I don’t think the transients are due to impedance problems. Can you be sure that the outputs to the DAC change simultaneously? If not, you could be seeing transient errant values which the DAC is faithfully turning into output spikes.

    Another fix may be some kind of sample-and-hold circuit. This would sample the output a short time after each change, thereby ignoring the transients. This would be tricky to implement, though.

    Regarding impedance, it is not really the cable that is presenting the 75 Ohm load – at least not most of the time. The TV will have a terminating (75 Ohm) resistor in it. You should be able to “see” it with a DMM across the input. The tricky bit is that there is a significant time during which each video signal level change has to travel down the cable (at very roughly 0.5 feet per ns). During this time, the TV hasn’t seen the signal yet, but your circuit “sees” the effect (impedance) of the cable. With a properly matched 75 Ohm cable, your circuit drives the 75 Ohm cable, and then the 75 Ohm terminator resistor when the signal reaches the TV. To the source, these look identical. Anything else, as said before, will cause reflections. These can bounce up and down the cable, causing various bad effects.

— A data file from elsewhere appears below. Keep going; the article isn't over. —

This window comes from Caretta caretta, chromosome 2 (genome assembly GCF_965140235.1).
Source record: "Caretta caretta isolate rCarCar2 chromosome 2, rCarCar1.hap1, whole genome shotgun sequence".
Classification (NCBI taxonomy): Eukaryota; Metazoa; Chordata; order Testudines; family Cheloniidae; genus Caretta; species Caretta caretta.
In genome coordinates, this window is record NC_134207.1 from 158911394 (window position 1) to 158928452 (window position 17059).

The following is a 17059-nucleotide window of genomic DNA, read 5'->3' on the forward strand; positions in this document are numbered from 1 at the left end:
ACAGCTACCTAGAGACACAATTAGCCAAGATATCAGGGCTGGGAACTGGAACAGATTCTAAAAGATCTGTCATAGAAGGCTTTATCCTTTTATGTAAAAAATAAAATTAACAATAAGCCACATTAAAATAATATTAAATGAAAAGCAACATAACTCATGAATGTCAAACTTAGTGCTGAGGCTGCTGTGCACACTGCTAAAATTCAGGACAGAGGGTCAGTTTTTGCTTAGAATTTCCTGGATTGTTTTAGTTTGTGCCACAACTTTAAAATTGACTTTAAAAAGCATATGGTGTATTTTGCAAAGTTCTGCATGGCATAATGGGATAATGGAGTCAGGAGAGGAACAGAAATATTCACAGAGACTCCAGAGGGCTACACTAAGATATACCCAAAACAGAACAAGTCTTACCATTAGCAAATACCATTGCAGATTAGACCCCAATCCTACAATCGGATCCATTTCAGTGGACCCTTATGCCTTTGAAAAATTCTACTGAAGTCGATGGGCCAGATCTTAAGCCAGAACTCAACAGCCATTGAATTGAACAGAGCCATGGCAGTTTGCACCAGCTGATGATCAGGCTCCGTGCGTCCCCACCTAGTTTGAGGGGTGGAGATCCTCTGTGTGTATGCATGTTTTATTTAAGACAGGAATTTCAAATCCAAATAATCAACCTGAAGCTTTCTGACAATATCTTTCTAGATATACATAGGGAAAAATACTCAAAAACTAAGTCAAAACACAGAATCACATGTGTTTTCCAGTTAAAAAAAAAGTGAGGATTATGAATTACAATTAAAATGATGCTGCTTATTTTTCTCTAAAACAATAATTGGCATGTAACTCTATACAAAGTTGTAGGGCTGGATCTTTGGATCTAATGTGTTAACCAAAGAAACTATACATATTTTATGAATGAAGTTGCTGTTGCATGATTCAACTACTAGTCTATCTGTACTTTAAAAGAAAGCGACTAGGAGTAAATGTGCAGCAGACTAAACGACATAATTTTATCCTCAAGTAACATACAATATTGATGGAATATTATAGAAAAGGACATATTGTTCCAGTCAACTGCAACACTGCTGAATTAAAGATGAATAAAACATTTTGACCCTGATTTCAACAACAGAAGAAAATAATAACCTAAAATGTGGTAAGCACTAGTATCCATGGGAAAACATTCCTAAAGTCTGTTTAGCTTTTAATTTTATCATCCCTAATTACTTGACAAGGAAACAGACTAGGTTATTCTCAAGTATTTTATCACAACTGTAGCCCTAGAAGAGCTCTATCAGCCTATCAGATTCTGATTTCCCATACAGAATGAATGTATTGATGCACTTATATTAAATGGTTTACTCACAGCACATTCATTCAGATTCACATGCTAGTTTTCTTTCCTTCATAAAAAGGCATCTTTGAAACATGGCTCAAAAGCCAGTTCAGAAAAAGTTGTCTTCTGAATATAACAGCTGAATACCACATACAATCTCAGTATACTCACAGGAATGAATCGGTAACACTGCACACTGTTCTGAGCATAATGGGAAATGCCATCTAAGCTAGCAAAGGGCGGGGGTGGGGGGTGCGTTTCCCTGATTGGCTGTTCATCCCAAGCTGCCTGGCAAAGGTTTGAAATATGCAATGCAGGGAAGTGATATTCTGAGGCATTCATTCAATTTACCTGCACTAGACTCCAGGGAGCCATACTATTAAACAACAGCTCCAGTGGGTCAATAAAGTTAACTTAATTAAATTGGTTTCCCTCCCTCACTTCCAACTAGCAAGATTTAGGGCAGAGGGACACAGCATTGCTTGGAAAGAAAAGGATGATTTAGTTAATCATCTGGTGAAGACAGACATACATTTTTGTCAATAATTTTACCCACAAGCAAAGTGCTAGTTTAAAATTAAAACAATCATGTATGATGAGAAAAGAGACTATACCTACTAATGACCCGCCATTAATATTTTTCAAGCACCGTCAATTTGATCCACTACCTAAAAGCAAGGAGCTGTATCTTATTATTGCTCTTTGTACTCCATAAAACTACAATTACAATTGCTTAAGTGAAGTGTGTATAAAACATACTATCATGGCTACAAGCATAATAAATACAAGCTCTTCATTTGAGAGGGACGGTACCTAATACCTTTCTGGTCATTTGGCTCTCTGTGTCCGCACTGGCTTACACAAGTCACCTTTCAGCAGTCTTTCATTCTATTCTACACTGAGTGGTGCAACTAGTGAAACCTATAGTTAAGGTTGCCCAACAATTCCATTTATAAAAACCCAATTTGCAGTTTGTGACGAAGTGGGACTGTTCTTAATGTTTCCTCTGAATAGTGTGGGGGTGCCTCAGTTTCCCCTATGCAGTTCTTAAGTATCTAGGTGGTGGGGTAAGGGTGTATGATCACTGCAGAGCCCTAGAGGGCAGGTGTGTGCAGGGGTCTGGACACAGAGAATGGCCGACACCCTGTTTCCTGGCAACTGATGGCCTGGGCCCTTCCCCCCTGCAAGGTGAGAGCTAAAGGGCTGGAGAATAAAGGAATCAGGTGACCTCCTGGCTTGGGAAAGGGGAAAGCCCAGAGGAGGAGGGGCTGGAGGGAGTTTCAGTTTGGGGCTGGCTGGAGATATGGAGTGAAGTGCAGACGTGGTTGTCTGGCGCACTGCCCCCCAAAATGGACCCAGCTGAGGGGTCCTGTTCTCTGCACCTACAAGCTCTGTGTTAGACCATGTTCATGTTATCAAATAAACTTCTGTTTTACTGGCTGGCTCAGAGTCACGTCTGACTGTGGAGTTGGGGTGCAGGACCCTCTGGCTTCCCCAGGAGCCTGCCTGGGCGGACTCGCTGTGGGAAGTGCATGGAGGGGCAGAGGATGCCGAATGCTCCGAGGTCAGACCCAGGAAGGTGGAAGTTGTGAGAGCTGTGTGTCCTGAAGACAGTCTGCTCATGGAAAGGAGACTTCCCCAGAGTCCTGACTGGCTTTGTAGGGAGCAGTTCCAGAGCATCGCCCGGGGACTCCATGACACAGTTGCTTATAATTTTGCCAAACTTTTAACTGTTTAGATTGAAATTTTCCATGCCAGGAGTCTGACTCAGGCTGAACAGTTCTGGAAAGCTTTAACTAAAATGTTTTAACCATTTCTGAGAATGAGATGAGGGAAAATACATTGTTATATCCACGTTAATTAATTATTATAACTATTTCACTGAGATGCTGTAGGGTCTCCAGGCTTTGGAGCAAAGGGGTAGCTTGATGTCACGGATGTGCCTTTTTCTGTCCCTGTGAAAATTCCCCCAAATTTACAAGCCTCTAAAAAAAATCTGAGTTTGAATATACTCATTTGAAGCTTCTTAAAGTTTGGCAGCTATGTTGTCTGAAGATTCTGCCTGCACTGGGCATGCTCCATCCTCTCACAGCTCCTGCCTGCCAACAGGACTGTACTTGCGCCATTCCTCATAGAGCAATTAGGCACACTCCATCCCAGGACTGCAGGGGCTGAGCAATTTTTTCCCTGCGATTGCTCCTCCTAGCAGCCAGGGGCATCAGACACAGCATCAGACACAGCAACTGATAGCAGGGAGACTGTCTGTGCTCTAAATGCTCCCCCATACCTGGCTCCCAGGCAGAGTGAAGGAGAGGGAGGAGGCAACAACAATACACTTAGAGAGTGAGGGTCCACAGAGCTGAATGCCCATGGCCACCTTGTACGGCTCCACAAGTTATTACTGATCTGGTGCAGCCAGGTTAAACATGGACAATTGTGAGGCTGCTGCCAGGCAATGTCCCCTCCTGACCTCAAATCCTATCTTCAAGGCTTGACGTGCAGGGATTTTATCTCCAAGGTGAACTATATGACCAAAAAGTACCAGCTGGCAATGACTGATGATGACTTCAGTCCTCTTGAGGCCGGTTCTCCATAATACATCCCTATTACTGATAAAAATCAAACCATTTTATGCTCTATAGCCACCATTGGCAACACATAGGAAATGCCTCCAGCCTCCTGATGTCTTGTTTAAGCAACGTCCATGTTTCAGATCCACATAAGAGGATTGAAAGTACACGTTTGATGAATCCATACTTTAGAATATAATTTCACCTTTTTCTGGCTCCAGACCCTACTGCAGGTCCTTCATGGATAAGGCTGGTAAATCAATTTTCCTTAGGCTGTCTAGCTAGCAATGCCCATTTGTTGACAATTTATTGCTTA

This is known as transmission line theory, and you will find loads of information on the internet if you have a look. It applies very much to backplane design as well, for all the same reasons. For really short cables, it doesn’t matter much, but as the cable becomes longer the effects are very much more noticeable.

    Sorry – this has become rather long. I hope at least some of it helps!

  7. David Bell May 22nd, 2009 7:34 am

    That 10-20 ns low period when you go from white (all outputs on) to black (all outputs off) sounds a lot like ground bounce to me.

    At peak white there is around 13ma flowing through your local 75 Ohm resistor, which drops in a few nanoseconds to 4ma. Unless you have good decoupling at the power pins of the ATMega644, and a good ground plane (ok, maybe not on a protoboard!) then you will probably suffer these glitches.

    From the photo it looks like you have an electrolytic across the power pins. I would stick a 100nF ceramic across there too, and see if that improves matters.

    Good luck!

  8. David Bell May 22nd, 2009 7:50 am